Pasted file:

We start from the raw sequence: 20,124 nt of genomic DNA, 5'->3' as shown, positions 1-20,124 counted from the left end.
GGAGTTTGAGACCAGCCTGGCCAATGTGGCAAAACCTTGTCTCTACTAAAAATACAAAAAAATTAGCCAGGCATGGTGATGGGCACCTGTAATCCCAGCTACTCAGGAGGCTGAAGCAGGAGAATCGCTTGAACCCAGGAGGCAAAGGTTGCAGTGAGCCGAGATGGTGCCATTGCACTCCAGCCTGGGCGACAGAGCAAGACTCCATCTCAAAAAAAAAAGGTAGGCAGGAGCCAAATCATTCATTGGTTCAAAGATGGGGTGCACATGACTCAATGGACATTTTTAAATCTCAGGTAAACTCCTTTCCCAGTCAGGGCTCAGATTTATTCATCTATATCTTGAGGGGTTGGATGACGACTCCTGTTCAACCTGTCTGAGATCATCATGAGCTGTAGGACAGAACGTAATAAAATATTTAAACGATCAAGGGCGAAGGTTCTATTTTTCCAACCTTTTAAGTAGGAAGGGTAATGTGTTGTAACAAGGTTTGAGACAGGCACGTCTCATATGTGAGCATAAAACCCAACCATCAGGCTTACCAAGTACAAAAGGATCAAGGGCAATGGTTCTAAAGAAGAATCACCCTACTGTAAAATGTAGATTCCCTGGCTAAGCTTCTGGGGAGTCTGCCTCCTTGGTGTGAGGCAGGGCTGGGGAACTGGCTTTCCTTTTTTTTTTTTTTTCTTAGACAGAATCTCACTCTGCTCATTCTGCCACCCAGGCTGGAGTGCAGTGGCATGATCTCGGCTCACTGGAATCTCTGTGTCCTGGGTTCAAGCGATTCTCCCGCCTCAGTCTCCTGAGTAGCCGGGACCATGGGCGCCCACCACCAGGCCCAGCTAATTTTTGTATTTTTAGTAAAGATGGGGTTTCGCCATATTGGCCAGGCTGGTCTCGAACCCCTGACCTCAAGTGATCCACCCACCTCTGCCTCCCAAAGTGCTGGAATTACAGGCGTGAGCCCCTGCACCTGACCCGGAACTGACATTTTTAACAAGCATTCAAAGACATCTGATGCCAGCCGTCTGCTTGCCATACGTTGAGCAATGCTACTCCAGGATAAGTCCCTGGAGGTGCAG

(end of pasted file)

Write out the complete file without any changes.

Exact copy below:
We start from the raw sequence: 20,124 nt of genomic DNA, 5'->3' as shown, positions 1-20,124 counted from the left end.
GGAGTTTGAGACCAGCCTGGCCAATGTGGCAAAACCTTGTCTCTACTAAAAATACAAAAAAATTAGCCAGGCATGGTGATGGGCACCTGTAATCCCAGCTACTCAGGAGGCTGAAGCAGGAGAATCGCTTGAACCCAGGAGGCAAAGGTTGCAGTGAGCCGAGATGGTGCCATTGCACTCCAGCCTGGGCGACAGAGCAAGACTCCATCTCAAAAAAAAAAGGTAGGCAGGAGCCAAATCATTCATTGGTTCAAAGATGGGGTGCACATGACTCAATGGACATTTTTAAATCTCAGGTAAACTCCTTTCCCAGTCAGGGCTCAGATTTATTCATCTATATCTTGAGGGGTTGGATGACGACTCCTGTTCAACCTGTCTGAGATCATCATGAGCTGTAGGACAGAACGTAATAAAATATTTAAACGATCAAGGGCGAAGGTTCTATTTTTCCAACCTTTTAAGTAGGAAGGGTAATGTGTTGTAACAAGGTTTGAGACAGGCACGTCTCATATGTGAGCATAAAACCCAACCATCAGGCTTACCAAGTACAAAAGGATCAAGGGCAATGGTTCTAAAGAAGAATCACCCTACTGTAAAATGTAGATTCCCTGGCTAAGCTTCTGGGGAGTCTGCCTCCTTGGTGTGAGGCAGGGCTGGGGAACTGGCTTTCCTTTTTTTTTTTTTTTCTTAGACAGAATCTCACTCTGCTCATTCTGCCACCCAGGCTGGAGTGCAGTGGCATGATCTCGGCTCACTGGAATCTCTGTGTCCTGGGTTCAAGCGATTCTCCCGCCTCAGTCTCCTGAGTAGCCGGGACCATGGGCGCCCACCACCAGGCCCAGCTAATTTTTGTATTTTTAGTAAAGATGGGGTTTCGCCATATTGGCCAGGCTGGTCTCGAACCCCTGACCTCAAGTGATCCACCCACCTCTGCCTCCCAAAGTGCTGGAATTACAGGCGTGAGCCCCTGCACCTGACCCGGAACTGACATTTTTAACAAGCATTCAAAGACATCTGATGCCAGCCGTCTGCTTGCCATACGTTGAGCAATGCTACTCCAGGATAAGTCCCTGGAGGTGCAG